EU rules still ‘essential’ for UK’s farmers after Brexit
EU rules designed to prevent diseases in the UK’s plants and animals will still have to be followed after Brexit, a report has concluded.
The House of Lords European Union committee identified seven areas where Brexit could compromise the UK’s biosecurity and urged the government to work faster to ensure trade can flow and the country’s high standards can be maintained.
Its report said: “Geographical proximity means that the EU will always be a key source of biosecurity risks to the UK, and so shared intelligence and continuing co-operation post-Brexit will be essential.”
Lord Teverson from the committee told Sky News: “When it comes to biosecurity, I’d say they (farmers) want to be as close to the EU as possible.
“It is going to be a balance between how fast trade can flow and how much we make sure that biosecurity is at the top of the agenda.
“The real issue is if we have a ‘no-deal’ Brexit when all of those contacts, systems, research, sharing of information, are suddenly shut off on 29 March 2019, that would be the real challenge in terms of biosecurity and getting those ports still to flow in terms of imports and exports.”
Another area of concern was a shortage of vets to carry out inspections for livestock being moved in or out of the country.
Lord Teverson added: “We have a shortage already, and many of those staff are non-UK EU citizens. Persuading them to stay after a no-deal Brexit will be quite difficult in sufficient numbers.”
In his milking parlour, dairy farmer David Brookes recalls vividly the 2001 foot and mouth outbreak that meant he had to cull his healthy herd of cattle near Uttoxeter in Staffordshire.
Six million animals were slaughtered nationally and the disease is estimated to have cost the economy £8bn.
Having rebuilt his family business since then, Mr Brookes said he is ready to continue following EU biosecurity rules even though he voted Leave in the 2016 referendum.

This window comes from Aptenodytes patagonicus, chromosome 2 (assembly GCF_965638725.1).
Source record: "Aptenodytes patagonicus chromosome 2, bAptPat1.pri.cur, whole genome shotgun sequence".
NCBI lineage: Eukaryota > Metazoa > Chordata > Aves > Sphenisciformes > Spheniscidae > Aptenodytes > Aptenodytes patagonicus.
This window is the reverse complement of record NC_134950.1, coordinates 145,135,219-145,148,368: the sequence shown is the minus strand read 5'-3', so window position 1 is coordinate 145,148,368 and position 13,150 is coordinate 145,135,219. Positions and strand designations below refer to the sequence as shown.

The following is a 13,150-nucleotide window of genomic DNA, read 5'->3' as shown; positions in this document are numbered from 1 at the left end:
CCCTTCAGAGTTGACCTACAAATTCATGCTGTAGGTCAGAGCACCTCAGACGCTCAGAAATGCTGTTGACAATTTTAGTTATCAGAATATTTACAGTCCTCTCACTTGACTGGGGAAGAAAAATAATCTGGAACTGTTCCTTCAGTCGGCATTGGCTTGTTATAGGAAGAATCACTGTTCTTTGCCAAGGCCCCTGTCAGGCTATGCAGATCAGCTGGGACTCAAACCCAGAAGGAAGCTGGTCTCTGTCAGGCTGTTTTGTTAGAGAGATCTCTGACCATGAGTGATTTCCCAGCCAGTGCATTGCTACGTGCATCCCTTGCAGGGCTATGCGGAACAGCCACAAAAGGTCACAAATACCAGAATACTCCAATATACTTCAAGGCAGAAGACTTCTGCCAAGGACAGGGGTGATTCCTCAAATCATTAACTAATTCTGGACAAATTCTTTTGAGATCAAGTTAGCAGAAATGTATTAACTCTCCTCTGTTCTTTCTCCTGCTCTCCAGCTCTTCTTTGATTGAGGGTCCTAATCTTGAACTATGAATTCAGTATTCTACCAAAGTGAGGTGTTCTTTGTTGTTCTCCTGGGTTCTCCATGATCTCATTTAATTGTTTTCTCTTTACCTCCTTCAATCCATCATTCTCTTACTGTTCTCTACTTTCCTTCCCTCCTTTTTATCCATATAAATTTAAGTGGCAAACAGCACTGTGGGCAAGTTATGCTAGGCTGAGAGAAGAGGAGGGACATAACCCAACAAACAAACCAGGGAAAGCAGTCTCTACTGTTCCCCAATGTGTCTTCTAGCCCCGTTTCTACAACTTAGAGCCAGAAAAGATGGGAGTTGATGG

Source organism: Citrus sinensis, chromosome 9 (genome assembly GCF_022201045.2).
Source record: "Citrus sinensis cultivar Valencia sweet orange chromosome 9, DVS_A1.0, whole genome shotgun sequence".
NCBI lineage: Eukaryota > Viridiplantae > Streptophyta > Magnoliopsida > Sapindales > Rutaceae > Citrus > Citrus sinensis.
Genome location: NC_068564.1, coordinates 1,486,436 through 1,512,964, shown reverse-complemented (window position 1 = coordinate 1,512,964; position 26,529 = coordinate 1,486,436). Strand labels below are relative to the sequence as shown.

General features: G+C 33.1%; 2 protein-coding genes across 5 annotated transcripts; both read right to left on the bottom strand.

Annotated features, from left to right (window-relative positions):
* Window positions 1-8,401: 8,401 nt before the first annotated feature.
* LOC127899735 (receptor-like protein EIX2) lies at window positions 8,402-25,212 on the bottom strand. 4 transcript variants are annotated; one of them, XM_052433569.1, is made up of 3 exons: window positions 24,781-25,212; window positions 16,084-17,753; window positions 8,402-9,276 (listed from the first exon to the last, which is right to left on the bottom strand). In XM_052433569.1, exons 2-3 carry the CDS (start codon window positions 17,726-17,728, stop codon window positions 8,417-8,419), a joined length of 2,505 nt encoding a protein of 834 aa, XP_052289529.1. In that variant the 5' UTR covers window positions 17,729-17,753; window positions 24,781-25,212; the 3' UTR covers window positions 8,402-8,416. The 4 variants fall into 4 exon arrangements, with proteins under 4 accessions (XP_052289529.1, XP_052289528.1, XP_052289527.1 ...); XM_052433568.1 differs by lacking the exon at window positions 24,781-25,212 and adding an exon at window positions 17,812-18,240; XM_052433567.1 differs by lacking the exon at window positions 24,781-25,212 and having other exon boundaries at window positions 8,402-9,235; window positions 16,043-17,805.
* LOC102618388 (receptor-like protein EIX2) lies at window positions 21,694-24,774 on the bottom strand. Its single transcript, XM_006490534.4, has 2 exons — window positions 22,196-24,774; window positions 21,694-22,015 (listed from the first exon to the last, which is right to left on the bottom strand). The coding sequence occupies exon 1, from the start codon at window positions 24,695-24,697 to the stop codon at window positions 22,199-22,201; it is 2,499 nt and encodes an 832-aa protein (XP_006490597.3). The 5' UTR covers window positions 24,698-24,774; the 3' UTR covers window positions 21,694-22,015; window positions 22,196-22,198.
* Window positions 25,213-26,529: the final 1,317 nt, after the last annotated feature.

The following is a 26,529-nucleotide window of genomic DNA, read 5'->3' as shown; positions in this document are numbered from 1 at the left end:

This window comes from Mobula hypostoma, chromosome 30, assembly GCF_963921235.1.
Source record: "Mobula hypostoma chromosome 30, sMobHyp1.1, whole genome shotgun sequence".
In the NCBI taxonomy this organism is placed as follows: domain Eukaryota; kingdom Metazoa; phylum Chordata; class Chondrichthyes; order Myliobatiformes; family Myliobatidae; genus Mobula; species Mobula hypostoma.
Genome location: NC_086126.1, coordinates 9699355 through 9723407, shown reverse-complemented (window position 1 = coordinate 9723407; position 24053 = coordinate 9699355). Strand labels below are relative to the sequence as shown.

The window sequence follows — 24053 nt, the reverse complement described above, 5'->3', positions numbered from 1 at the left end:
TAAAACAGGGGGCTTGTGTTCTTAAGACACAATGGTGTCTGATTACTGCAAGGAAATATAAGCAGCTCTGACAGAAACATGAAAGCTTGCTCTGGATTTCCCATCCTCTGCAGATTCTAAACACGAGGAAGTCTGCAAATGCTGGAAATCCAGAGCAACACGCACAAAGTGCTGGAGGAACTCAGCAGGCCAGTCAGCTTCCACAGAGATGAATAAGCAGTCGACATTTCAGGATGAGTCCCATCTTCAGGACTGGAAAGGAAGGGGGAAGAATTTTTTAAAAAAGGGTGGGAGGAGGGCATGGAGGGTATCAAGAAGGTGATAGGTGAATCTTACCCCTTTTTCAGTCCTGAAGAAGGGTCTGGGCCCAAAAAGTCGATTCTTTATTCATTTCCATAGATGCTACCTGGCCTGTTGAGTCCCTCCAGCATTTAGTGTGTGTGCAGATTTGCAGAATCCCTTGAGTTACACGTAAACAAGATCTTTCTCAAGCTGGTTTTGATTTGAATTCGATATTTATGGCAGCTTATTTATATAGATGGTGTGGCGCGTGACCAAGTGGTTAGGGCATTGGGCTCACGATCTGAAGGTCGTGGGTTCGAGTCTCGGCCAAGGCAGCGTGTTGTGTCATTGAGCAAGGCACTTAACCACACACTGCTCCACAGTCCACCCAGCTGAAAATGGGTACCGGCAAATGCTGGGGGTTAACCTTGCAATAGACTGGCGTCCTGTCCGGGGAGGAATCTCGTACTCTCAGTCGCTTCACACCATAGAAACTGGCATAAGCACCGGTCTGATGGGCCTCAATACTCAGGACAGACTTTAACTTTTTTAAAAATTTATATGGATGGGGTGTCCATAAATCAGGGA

He told Sky News: “If we are going to be trading with Europe we have to adhere to some of those rules but I think we have to interpret the rules that work for this country to ensure that we have got the best biosecurity measures in place once we leave Europe.
“We need to be sure we aren’t importing animal diseases or plant diseases.”
On his poultry farm near Lymm in Cheshire, Duncan Priestner, a member of the NFU poultry board, told Sky News that biosecurity concerns were just one part of the unfinished Brexit puzzle for British farmers.
He said welfare standards and trading arrangements are both still areas of concern, adding: “If you suddenly open your doors and let produce into this country that has been produced to a lower standard at a slightly cheaper cost that will be totally unfair to British farming.”
A spokesperson for the Department for the Environment, Food and Rural Affairs said: “The government’s ability to protect the country from pests and diseases will not be compromised once we leave the EU, nor will we stop sharing information with European or other global partners. To do so would be in nobody’s interests.
“All countries that are members of the World Organisation for Animal Health are required to report any listed animal disease within 24 hours of a disease being confirmed.
“We will also remain part of plant information-sharing networks, such as European and Mediterranean Plant Protection Organisation (EPPO).”